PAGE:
We all have a vested interest in maintaining the integrity of biomedical research. It is critically important to do so, after all, so the public can trust the resulting scientific findings. These posts from 2020, 2019, and 2018 highlight a few ways NIH works toward this goal of an environment promoting integrity and discouraging misconduct (check out this NIH All About Grants podcast for more on this).
Now it’s your turn to share some ideas. Our colleagues with the HHS Office of Research Integrity (ORI) recently published a Request for Information seeking your input. The feedback they receive will be invaluable for conducting future outreach and developing educational resources for the research community.
That’s a bit…odd. That gel image looks photoshopped. The data looks to good to be true. And, wait a second, that figure appeared in another paper! These are examples of research misconduct. What do you do if you suspect research misconduct? Join us for this next installment of NIH’s All About Grants podcast with Dr. Christine Ring on addressing research misconduct. Continue reading
On Tuesday, June 23, Dr. Kelvin Drogemeier, the Director of the Office of Science and Technology Policy (OSTP), gave a presentation to the Federal Demonstration Partnership (FDP) on “Enhancing the Security and Integrity of America’s Research Enterprise.” Dr. Drogemeier articulated five “key takeaway” messages. I’d like to take this opportunity to summarize Dr. Drogemeier’s presentation and how it fits within the context of NIH extramural research. Continue reading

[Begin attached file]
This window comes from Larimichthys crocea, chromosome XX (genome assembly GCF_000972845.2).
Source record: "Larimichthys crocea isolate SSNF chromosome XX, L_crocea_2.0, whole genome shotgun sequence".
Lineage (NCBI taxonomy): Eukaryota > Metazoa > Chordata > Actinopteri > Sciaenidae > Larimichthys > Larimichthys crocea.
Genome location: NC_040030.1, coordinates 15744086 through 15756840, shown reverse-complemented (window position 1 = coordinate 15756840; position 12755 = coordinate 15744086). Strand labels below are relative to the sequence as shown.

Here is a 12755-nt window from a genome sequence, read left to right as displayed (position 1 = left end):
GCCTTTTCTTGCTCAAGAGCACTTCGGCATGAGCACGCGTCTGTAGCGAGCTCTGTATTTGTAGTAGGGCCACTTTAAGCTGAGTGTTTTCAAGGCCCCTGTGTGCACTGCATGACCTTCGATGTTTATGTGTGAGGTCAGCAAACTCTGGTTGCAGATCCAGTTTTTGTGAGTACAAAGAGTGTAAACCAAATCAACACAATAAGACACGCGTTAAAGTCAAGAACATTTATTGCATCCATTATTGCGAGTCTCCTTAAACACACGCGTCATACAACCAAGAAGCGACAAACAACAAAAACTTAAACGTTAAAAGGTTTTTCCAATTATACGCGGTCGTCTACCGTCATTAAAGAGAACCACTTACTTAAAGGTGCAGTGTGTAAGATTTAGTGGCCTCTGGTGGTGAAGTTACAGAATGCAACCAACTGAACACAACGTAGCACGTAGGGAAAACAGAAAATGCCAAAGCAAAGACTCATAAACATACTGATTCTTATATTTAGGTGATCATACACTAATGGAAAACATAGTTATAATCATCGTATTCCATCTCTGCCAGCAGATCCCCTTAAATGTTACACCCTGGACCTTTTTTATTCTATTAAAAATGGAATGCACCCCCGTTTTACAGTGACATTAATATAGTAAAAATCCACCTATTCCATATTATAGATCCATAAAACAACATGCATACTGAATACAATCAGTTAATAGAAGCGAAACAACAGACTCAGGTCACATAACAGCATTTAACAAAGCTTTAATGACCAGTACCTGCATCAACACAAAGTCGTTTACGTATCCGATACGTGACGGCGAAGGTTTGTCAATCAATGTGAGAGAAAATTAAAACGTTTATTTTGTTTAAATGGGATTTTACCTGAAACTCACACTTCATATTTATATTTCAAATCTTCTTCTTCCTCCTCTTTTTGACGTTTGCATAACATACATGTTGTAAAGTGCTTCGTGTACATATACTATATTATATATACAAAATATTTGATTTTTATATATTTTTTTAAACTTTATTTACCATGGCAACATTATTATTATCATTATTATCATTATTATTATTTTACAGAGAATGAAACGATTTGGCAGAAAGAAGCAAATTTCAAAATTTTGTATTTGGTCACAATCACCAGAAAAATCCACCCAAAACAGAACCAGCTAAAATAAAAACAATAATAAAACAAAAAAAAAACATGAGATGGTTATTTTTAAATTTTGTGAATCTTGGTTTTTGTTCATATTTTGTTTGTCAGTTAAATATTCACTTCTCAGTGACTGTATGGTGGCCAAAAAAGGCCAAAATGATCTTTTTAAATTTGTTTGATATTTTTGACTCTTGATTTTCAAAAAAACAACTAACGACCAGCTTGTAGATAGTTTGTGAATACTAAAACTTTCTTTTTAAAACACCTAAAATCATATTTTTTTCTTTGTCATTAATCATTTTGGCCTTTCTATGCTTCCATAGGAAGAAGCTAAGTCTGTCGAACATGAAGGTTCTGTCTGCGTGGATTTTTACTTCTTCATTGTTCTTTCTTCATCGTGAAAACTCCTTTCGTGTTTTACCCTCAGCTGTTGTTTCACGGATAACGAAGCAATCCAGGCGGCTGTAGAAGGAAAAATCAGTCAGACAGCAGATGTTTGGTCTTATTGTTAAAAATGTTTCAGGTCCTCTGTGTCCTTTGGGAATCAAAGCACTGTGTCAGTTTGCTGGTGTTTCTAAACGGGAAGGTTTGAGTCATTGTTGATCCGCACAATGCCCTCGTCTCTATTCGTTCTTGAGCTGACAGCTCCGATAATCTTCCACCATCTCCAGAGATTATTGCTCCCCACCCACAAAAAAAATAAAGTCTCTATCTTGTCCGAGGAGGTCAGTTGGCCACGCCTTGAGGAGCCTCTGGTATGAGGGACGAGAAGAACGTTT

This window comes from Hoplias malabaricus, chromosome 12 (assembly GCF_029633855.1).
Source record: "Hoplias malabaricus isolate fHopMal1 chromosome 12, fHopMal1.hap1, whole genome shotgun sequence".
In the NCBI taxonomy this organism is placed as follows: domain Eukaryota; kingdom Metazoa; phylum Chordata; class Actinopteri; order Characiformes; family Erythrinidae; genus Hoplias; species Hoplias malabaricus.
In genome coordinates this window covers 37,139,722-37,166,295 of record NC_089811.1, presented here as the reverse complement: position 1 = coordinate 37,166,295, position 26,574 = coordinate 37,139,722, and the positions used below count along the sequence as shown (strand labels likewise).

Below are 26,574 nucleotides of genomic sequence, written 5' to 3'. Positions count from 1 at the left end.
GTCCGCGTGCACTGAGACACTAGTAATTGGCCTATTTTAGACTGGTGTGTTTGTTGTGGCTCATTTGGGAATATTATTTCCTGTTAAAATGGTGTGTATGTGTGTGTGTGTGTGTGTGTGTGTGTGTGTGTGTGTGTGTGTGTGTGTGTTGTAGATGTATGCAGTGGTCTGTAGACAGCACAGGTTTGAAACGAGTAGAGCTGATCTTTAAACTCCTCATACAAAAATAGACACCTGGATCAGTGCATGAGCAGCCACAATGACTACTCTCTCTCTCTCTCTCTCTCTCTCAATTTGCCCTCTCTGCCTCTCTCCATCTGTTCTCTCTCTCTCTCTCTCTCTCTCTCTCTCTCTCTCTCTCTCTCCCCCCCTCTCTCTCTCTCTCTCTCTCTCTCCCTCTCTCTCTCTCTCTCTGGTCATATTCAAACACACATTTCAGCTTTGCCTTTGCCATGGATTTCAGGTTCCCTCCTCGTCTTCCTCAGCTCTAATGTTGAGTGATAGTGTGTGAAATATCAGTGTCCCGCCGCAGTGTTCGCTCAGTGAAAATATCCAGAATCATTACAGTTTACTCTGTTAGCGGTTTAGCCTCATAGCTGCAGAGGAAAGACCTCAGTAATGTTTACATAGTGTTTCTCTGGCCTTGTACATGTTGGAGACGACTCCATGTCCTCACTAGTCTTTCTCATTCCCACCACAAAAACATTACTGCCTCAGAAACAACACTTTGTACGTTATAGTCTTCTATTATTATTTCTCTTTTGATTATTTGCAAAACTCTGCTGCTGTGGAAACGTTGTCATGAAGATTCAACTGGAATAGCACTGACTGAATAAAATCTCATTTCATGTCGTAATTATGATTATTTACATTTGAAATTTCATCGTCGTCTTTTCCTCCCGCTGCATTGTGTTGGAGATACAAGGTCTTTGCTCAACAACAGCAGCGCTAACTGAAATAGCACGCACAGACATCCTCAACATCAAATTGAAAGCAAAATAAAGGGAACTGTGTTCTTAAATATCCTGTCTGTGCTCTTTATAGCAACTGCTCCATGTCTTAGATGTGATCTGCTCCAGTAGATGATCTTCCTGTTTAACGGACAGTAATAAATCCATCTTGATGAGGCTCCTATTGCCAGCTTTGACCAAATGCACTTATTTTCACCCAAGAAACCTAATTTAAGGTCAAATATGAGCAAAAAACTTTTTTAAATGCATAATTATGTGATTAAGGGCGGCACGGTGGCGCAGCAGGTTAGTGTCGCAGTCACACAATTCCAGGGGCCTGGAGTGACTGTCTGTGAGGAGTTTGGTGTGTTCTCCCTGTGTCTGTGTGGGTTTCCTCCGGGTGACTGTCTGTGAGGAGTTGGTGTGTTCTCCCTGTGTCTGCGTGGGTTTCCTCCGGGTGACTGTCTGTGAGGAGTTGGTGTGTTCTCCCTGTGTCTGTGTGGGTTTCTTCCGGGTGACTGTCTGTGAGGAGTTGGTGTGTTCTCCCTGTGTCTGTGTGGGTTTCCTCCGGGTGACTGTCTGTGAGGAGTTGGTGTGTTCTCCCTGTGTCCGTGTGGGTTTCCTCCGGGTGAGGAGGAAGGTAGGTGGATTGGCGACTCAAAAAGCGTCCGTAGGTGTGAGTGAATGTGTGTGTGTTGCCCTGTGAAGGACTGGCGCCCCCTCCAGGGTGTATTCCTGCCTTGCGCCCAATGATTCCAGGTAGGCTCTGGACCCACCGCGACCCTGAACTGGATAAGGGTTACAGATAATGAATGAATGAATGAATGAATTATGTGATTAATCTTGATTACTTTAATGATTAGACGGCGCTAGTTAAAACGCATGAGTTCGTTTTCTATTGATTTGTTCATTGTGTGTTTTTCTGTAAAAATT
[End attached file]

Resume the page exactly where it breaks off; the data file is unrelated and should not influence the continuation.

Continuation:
On May 22, I had the privilege of participating in a terrific national conference that focused on what institutions can do to foster a culture of research integrity. I was also given the opportunity to present my thoughts on promoting research integrity, something I have written about before. My talk dealt with approaches institutions may take to foster a culture of research integrity, and I wanted to share it here as a resource for others. Continue reading
When research findings are made up from thin air, misrepresented in some way, or blatantly and without credit copied from others, we risk eroding the public’s trust, damaging institutional reputation, harming careers, incurring skepticism, misleading future research, and, arguably most importantly, hurting patients. NIH takes research misconduct seriously. We are being proactive.
Imagine this: you’re a reviewer on an NIH study section, and receive a greeting card from the Principal Investigator (PI) on an application you are reviewing. A note written inside the card asks that your look favorably upon the application, and in return, the PI would put in a good word with his friend serving on your promotion committee. Do you accept the offer, or just ignore it? Or, do you report it? …. Or maybe several days after the initial peer review of your application, you receive a phone call from a colleague you haven’t spoken to in quite a while. The colleague is excited about a new technique you developed and wishes to collaborate. You realize the only place you’ve disclosed this new technique is in your recently reviewed NIH grant application. What do you do? …. Continue reading
Today we’d like to start with a little scenario:
Kevin is a principal investigator whose application is undergoing peer review. At a national research symposium, he bumps into one of the reviewers on the study section that is evaluating his application. What should they do or say? The answer: …. Continue reading
As scientists, we’re well acquainted with the importance of protecting our research from factors that could undermine objectivity. And as the nation’s largest single funder of biomedical research, it is vitally important that the public trusts the research NIH supports. … Continue reading